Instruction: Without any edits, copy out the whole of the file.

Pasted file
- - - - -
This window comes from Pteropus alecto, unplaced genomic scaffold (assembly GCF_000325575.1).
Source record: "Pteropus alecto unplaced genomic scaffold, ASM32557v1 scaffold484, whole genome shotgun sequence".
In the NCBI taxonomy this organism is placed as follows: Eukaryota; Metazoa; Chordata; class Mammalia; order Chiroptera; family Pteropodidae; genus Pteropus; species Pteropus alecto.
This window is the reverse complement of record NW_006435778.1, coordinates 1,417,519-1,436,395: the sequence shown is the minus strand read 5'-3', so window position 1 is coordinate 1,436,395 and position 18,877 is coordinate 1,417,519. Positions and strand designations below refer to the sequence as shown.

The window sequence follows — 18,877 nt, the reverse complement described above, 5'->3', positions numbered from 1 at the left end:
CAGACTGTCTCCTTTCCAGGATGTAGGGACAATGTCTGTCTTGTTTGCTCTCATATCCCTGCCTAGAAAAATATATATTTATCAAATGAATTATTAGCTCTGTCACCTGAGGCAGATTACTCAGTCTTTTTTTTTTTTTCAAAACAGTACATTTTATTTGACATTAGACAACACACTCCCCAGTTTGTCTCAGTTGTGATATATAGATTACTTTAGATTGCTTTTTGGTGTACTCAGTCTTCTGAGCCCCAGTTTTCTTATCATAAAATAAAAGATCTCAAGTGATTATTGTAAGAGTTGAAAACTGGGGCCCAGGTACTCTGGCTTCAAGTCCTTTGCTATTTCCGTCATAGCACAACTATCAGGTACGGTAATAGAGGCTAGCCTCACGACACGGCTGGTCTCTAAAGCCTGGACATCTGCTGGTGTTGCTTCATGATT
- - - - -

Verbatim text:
This window comes from Pteropus alecto, unplaced genomic scaffold (assembly GCF_000325575.1).
Source record: "Pteropus alecto unplaced genomic scaffold, ASM32557v1 scaffold484, whole genome shotgun sequence".
In the NCBI taxonomy this organism is placed as follows: Eukaryota; Metazoa; Chordata; class Mammalia; order Chiroptera; family Pteropodidae; genus Pteropus; species Pteropus alecto.
This window is the reverse complement of record NW_006435778.1, coordinates 1,417,519-1,436,395: the sequence shown is the minus strand read 5'-3', so window position 1 is coordinate 1,436,395 and position 18,877 is coordinate 1,417,519. Positions and strand designations below refer to the sequence as shown.

The window sequence follows — 18,877 nt, the reverse complement described above, 5'->3', positions numbered from 1 at the left end:
CAGACTGTCTCCTTTCCAGGATGTAGGGACAATGTCTGTCTTGTTTGCTCTCATATCCCTGCCTAGAAAAATATATATTTATCAAATGAATTATTAGCTCTGTCACCTGAGGCAGATTACTCAGTCTTTTTTTTTTTTTCAAAACAGTACATTTTATTTGACATTAGACAACACACTCCCCAGTTTGTCTCAGTTGTGATATATAGATTACTTTAGATTGCTTTTTGGTGTACTCAGTCTTCTGAGCCCCAGTTTTCTTATCATAAAATAAAAGATCTCAAGTGATTATTGTAAGAGTTGAAAACTGGGGCCCAGGTACTCTGGCTTCAAGTCCTTTGCTATTTCCGTCATAGCACAACTATCAGGTACGGTAATAGAGGCTAGCCTCACGACACGGCTGGTCTCTAAAGCCTGGACATCTGCTGGTGTTGCTTCATGATT